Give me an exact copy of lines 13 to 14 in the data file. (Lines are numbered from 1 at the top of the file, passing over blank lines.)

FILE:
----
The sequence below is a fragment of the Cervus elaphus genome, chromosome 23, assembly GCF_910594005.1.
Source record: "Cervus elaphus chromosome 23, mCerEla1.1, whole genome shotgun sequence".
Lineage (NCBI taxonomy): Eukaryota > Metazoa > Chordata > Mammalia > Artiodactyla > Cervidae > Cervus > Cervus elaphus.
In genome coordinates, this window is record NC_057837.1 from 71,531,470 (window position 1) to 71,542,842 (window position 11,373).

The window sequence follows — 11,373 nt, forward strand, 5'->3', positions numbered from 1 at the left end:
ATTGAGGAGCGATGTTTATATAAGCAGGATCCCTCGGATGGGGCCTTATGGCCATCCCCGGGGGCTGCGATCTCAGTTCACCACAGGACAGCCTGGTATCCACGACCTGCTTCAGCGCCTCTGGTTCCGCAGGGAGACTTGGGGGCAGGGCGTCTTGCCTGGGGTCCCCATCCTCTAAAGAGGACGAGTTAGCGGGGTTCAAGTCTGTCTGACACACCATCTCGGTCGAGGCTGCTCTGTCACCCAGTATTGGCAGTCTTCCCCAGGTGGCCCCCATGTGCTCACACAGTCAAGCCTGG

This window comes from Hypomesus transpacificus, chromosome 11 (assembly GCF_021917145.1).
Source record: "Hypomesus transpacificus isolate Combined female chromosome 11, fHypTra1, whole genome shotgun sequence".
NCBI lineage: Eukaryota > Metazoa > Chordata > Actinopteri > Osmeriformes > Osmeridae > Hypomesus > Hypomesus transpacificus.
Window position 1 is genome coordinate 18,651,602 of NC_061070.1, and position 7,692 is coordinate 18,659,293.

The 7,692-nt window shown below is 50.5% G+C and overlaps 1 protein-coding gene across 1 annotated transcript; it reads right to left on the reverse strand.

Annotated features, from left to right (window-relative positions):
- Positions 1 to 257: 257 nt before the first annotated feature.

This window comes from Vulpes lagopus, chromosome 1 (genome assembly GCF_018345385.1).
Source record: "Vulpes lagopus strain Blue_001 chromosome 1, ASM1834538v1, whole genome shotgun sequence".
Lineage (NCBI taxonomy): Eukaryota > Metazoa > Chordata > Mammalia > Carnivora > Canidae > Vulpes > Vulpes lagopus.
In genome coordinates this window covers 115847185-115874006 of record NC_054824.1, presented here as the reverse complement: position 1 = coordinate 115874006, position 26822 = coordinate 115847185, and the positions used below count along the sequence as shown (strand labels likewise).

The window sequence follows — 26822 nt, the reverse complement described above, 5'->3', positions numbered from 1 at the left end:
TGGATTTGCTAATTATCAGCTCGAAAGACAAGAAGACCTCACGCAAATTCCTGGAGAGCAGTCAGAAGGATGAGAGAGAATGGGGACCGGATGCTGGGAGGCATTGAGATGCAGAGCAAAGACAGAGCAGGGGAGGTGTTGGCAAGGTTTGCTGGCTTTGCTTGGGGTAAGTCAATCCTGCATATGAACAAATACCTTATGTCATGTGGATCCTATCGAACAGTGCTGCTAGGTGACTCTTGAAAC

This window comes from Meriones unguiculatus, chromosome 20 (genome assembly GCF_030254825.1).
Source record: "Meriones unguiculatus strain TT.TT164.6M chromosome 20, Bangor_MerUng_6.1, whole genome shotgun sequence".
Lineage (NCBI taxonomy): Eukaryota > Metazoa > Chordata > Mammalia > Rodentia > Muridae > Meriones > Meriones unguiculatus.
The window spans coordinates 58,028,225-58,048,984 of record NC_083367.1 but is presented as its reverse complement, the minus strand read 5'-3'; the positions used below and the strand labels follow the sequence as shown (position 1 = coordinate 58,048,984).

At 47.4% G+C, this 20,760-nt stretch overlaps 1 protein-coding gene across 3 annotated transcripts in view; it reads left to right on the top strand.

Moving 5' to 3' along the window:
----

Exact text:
- Positions 1 to 257: 257 nt before the first annotated feature.

This window comes from Vulpes lagopus, chromosome 1 (genome assembly GCF_018345385.1).